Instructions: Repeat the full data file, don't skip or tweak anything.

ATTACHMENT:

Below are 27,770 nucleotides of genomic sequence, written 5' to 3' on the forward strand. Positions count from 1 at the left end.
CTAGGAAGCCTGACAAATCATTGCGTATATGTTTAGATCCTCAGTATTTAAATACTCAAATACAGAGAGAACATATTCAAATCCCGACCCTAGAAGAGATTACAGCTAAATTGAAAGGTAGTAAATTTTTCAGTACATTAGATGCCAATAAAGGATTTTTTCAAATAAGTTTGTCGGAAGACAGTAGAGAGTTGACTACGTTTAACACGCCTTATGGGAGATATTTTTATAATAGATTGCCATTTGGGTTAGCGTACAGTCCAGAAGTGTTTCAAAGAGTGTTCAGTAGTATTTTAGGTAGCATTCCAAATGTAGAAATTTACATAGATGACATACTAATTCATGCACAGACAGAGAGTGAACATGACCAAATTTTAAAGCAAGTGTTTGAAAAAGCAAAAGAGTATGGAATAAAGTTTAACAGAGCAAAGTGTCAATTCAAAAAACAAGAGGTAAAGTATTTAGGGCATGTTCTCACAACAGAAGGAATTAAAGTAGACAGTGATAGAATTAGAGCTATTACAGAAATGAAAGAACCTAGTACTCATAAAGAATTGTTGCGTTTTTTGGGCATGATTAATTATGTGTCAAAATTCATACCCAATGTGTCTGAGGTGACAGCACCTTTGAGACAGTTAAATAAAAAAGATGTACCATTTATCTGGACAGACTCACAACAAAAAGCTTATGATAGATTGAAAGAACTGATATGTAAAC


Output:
Below are 27,770 nucleotides of genomic sequence, written 5' to 3' on the forward strand. Positions count from 1 at the left end.
CTAGGAAGCCTGACAAATCATTGCGTATATGTTTAGATCCTCAGTATTTAAATACTCAAATACAGAGAGAACATATTCAAATCCCGACCCTAGAAGAGATTACAGCTAAATTGAAAGGTAGTAAATTTTTCAGTACATTAGATGCCAATAAAGGATTTTTTCAAATAAGTTTGTCGGAAGACAGTAGAGAGTTGACTACGTTTAACACGCCTTATGGGAGATATTTTTATAATAGATTGCCATTTGGGTTAGCGTACAGTCCAGAAGTGTTTCAAAGAGTGTTCAGTAGTATTTTAGGTAGCATTCCAAATGTAGAAATTTACATAGATGACATACTAATTCATGCACAGACAGAGAGTGAACATGACCAAATTTTAAAGCAAGTGTTTGAAAAAGCAAAAGAGTATGGAATAAAGTTTAACAGAGCAAAGTGTCAATTCAAAAAACAAGAGGTAAAGTATTTAGGGCATGTTCTCACAACAGAAGGAATTAAAGTAGACAGTGATAGAATTAGAGCTATTACAGAAATGAAAGAACCTAGTACTCATAAAGAATTGTTGCGTTTTTTGGGCATGATTAATTATGTGTCAAAATTCATACCCAATGTGTCTGAGGTGACAGCACCTTTGAGACAGTTAAATAAAAAAGATGTACCATTTATCTGGACAGACTCACAACAAAAAGCTTATGATAGATTGAAAGAACTGATATGTAAAC